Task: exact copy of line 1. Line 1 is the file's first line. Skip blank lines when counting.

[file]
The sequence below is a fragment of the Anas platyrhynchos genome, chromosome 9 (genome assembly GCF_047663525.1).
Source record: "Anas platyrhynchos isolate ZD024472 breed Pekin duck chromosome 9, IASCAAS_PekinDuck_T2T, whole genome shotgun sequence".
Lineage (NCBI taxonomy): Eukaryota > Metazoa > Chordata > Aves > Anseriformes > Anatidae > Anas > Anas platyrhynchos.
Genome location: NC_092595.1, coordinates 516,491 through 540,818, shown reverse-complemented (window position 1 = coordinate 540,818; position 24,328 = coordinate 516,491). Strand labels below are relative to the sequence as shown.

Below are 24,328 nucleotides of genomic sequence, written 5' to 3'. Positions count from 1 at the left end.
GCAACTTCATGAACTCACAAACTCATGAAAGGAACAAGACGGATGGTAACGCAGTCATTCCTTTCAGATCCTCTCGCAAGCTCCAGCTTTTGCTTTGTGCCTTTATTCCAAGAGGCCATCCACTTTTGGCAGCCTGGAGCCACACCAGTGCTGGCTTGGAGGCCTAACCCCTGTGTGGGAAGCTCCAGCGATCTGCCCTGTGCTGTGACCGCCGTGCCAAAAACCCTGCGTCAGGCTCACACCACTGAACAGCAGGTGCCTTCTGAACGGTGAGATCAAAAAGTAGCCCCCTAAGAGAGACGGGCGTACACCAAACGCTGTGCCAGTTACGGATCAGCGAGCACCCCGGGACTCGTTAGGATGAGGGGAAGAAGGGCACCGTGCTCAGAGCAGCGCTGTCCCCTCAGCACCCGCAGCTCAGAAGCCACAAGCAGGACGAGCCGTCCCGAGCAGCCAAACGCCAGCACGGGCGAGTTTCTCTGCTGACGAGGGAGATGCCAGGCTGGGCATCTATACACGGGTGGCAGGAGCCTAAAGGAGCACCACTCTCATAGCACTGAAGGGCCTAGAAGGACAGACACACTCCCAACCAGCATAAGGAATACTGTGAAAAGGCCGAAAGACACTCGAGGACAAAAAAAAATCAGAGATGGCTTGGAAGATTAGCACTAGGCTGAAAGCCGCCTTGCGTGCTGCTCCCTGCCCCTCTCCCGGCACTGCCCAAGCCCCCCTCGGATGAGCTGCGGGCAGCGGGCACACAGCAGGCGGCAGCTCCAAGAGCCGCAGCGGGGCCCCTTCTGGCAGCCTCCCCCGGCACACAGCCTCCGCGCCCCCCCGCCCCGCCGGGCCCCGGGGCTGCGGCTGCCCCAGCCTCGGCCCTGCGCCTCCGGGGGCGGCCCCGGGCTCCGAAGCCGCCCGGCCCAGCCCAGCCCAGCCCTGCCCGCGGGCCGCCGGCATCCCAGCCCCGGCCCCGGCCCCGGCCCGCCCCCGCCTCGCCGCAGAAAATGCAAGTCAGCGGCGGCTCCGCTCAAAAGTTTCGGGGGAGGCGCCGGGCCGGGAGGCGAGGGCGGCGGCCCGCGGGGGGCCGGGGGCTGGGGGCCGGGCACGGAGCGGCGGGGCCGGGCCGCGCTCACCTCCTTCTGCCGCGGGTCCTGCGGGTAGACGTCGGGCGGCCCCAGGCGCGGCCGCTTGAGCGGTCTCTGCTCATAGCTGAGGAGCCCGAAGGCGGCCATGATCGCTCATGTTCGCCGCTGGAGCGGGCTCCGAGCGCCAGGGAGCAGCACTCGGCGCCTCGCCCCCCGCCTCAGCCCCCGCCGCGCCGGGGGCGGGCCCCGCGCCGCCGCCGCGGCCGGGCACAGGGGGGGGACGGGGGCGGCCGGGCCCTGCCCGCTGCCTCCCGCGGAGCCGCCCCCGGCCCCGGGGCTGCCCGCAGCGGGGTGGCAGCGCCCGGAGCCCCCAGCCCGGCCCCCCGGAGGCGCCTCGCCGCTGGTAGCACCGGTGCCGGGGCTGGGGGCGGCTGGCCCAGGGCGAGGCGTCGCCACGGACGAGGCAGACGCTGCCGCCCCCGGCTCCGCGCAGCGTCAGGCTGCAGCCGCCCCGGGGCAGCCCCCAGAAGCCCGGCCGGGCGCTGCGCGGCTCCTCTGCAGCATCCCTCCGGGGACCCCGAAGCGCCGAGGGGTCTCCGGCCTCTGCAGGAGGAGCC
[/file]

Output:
The sequence below is a fragment of the Anas platyrhynchos genome, chromosome 9 (genome assembly GCF_047663525.1).